Three Start-up Lessons From The Founders of Chalkboard
It is nice surroundings at Chalkboard’s office. A great place to work in peace and take a walk when pressure becomes a little overwhelming. Through my chat with the founders, I understand that the product is strong (and growing fast), the culture is right, and the founders are leaders in their field of expertise. I’m pretty impressed.
Founded in February 2010, CEO Saumil Nanavati and CTO Bernard Leong partnered to spearhead the next frontier of advertising: location-based advertising. The video below is the perfect start to understand more about Chalkboard.
Both founders also took time to share with me their start-up story. Through a casual sharing session, I learn a great deal and thought it would be great to put them into writings. Here are three quick points:
1. Keep it lean: Use your resources carefully.
Chalkboard is lean and its lean concept is deeply ingrained into its culture. If an idea doesn’t work within 2 weeks, the founders would scrap it, rethink and rebuild it. At Chalkboard, the team practices a fast pivoting cycle. The team is also consistently in touch with their clients to gather feedback and improve the Chalkboard user interface. “We asked business owners what are the three key features they would want to see. End up, they are directions, share and call,” said Nanavati.
There is also a learning point behind Chalkboard’s map. Initially, the map only shows where the business is located. However through feedback from clients, they found that the map showing the business location doesn’t help much. Instead business owners want the map to help direct users to their stores. “If we didn’t ask, we would simply assumed that the map showing the business location works fine,” explained Leong.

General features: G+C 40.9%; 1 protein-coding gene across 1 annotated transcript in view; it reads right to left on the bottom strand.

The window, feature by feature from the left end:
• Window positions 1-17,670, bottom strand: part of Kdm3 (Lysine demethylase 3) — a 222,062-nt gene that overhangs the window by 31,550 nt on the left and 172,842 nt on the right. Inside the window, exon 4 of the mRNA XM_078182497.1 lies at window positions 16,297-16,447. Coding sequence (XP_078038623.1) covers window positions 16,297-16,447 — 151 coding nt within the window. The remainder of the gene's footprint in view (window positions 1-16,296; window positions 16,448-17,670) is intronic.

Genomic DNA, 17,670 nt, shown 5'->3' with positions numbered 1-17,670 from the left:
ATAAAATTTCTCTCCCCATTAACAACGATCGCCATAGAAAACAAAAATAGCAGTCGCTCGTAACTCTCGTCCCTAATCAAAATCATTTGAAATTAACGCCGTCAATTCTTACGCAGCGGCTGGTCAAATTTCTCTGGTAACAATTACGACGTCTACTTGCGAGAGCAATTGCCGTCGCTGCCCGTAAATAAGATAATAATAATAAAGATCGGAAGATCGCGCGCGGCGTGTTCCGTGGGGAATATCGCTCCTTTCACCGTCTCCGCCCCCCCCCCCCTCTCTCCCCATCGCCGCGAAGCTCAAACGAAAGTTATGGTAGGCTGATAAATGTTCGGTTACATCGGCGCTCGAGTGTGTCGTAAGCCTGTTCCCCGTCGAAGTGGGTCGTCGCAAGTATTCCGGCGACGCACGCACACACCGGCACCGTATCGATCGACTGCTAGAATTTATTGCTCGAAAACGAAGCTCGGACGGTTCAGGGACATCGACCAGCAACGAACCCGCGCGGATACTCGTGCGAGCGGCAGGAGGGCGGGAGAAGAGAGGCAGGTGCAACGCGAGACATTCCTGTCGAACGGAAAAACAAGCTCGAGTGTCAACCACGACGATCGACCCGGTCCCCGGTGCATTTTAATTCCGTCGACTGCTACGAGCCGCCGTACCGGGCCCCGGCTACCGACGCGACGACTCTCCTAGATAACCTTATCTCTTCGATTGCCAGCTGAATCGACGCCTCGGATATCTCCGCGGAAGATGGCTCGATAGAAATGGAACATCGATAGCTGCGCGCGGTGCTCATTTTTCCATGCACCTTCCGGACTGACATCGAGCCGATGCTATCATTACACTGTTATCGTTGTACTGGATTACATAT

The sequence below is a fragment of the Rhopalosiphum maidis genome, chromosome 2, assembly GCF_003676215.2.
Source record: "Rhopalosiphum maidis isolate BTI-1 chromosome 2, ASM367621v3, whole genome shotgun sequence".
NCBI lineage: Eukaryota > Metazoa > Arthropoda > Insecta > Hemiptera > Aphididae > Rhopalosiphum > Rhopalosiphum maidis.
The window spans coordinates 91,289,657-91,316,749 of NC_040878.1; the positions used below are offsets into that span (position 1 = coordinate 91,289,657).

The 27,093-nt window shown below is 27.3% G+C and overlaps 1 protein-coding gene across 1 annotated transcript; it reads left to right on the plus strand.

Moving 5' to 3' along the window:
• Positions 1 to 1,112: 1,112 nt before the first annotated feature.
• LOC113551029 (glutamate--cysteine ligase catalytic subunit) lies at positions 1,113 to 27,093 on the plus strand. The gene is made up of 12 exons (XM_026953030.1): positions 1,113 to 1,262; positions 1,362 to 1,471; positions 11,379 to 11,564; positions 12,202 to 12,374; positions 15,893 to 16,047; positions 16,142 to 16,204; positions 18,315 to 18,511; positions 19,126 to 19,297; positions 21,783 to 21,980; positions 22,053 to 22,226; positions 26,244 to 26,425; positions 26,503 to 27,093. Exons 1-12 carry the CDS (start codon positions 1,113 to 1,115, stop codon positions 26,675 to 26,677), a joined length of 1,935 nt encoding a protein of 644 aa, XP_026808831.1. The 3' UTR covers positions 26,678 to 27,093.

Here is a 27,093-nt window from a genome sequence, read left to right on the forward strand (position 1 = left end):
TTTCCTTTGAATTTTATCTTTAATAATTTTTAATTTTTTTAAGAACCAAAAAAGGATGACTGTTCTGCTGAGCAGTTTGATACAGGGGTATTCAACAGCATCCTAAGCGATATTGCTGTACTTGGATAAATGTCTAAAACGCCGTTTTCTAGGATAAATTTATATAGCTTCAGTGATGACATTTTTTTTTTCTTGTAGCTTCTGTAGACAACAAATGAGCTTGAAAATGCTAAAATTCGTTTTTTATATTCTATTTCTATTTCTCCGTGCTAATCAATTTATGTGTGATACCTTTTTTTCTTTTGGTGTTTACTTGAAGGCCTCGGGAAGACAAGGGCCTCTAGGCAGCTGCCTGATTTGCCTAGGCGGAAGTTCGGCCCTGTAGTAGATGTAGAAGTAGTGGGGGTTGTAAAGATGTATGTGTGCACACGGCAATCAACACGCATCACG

2. Faster than a speeding bullet.
“Before you make a decision, ask yourself why you’re doing it,” said Nanavti. Because resources are limited, start-up founders have to understand what their goals are before taking action. It is all about using resources efficiently. Nanavati and Leong always discuss their strategy and goals before the action phase.
Once the strategy is implemented, they give themselves two weeks to work the plan. The short pivoting cycle, as explained above, also ensures that the team doesn’t waste resources building on something that doesn’t work. It’s tough, but start-up founders need to have the discipline to kill their own ideas, if necessary.
“Even for me, it’s not easy to kill an idea that I believe so strongly in. But if an idea doesn’t work, you need to change your plan. You can’t expect to do the same thing and achieve a different result,” explained Leong.
3. Build relationships: its all about trust.
Most start-up founders don’t socialize. I understand it is tough. But the business nature of Penn Olson has somehow “forced” me to meet new people and connect. It requires you to get out of your comfort zone, share ideas and receive feedback or even criticism. At Chalkboard, Nanavati and Leong explained that their personal relationships with influencers have helped them gain several advantages and helping hands, especially in times of trouble.
“It takes time to build these relationship. Have no motive and just socialize. Be yourself,” explained Leong. He gave an example: When he first heard about the Japan earthquake, he immediately contacted his friends in Japan to ensure their safety. Some of his Japanese friends were surprised to receive a note of concern from Leong. “It’s these small act of kindness that turn acquaintances into friendships,” said Leong.
(Editor: You can read here for an earlier interview with Chalkboard – previously known as Chlkboard.)
This is an article contributed to Young Upstarts and published or republished here with permission. All rights of this work belong to the authors named in the article above.